I like this idea that we should “think about such things” that are good and virtuous:
Grace, and truth, and forgiveness, and love, and joy.
I will never understand people that relish in vice and evil and pain.
Art should be a pursuit of beauty and goodness – not of ugliness and harm.
everything we do should be a pursuit of beauty and goodness – not of ugliness and harm.)
But ugliness and harm by what standard?
By the standard of truth.
And now we are back to religious overtones…
The Apostle Paul gives writers and artists a brief but comprehensive mandate that can guide us in our creative work: “Finally, brothers, whatever is true, whatever is noble, whatever is right, whatever is pure, whatever is lovely, whatever is admirable—if anything is excellent or praiseworthy—think about such things . . . and put [them] into practice” (Philippians 4: 8 NIV). Paul is not just telling us how to behave in church. He’s giving us a set of ethical criteria that can be applied to aesthetics and incorporated into our creative endeavors. The same qualities that can guide us toward proper choices in daily living can also help us make humane and healthy choices in producing books, movies, sculpture, paintings, and music that are aesthetically good, pleasing, and nourishing to the human spirit—cultural artifacts that offer an alternative to what C.S. Lewis called “the long and terrible story of man trying to find something other than God which will make him happy.” [Lewis 2001: 49]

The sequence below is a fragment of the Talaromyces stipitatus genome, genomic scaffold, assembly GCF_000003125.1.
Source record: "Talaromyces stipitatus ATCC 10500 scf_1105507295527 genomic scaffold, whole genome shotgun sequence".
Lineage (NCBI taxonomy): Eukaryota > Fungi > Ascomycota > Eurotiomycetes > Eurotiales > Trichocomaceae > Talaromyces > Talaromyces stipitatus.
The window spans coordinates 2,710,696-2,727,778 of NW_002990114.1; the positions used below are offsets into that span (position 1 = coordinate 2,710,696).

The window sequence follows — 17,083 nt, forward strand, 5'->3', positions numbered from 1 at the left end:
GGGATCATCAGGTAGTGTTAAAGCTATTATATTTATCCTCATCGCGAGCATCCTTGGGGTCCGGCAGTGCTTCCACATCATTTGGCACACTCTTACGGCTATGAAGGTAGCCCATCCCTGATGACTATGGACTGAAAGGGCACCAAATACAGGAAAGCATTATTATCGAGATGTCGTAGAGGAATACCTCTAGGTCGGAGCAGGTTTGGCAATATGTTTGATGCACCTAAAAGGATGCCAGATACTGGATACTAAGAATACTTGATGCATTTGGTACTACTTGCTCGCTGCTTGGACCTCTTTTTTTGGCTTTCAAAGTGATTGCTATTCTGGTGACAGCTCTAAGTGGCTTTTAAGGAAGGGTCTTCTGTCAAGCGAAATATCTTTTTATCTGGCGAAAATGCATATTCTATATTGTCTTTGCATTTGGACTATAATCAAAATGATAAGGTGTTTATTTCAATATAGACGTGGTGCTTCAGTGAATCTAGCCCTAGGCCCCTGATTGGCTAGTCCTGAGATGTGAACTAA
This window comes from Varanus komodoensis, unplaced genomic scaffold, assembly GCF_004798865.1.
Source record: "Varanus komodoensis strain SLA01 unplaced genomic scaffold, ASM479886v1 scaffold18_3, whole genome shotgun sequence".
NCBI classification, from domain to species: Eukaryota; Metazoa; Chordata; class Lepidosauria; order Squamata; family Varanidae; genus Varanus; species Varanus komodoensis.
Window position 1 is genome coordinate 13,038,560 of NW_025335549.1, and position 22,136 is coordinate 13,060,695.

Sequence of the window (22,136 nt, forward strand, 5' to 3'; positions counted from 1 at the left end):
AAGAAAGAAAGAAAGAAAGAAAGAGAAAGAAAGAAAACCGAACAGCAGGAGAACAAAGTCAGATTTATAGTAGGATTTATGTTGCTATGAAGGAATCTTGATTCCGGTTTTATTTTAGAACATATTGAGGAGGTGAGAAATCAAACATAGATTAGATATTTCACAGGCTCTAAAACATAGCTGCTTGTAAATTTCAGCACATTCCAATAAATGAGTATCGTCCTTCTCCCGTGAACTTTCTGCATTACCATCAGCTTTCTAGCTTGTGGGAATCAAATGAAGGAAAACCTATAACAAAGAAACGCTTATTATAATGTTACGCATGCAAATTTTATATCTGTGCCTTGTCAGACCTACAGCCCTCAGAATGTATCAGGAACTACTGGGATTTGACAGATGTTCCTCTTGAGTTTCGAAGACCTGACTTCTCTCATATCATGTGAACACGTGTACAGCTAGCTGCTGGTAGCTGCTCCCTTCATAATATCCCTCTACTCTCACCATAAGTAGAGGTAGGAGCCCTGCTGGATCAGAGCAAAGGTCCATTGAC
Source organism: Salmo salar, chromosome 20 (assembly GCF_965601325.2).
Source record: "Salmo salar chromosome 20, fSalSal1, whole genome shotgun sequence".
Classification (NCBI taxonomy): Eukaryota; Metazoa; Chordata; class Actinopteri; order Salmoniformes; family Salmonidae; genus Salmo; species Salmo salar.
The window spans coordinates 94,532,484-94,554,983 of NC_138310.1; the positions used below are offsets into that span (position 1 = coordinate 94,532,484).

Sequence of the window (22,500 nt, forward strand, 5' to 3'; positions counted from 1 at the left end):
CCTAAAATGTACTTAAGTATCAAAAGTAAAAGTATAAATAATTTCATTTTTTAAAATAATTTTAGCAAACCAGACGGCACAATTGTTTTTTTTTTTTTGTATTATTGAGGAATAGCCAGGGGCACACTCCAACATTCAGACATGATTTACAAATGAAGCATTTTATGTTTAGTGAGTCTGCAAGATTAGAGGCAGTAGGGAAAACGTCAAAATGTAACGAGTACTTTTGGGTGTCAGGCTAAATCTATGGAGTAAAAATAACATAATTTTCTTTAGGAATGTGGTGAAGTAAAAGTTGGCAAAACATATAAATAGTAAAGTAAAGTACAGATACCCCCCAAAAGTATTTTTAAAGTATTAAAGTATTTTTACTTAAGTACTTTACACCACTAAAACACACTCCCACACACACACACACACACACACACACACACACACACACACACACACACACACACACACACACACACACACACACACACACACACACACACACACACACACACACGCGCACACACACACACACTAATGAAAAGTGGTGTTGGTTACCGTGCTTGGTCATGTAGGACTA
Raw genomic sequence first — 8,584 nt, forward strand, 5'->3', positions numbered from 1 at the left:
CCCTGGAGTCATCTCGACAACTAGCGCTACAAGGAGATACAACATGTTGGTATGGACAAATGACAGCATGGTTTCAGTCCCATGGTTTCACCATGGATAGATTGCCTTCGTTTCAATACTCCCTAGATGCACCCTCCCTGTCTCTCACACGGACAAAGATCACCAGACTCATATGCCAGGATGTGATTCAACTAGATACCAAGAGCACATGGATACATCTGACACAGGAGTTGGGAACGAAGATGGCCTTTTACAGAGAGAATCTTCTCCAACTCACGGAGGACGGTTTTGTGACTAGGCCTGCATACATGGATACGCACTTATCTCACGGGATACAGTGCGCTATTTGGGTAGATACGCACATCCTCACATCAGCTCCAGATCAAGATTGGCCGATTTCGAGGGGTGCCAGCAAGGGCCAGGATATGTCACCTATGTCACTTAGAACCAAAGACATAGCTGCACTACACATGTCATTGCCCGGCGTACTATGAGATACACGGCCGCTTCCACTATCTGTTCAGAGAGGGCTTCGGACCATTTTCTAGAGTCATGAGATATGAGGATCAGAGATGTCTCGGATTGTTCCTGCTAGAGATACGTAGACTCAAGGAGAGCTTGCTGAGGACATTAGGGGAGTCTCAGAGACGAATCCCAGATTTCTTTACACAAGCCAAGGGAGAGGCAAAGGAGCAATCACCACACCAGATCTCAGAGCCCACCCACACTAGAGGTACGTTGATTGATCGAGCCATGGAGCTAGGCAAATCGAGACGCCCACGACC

-John Erickson, Story Craft (Amazon)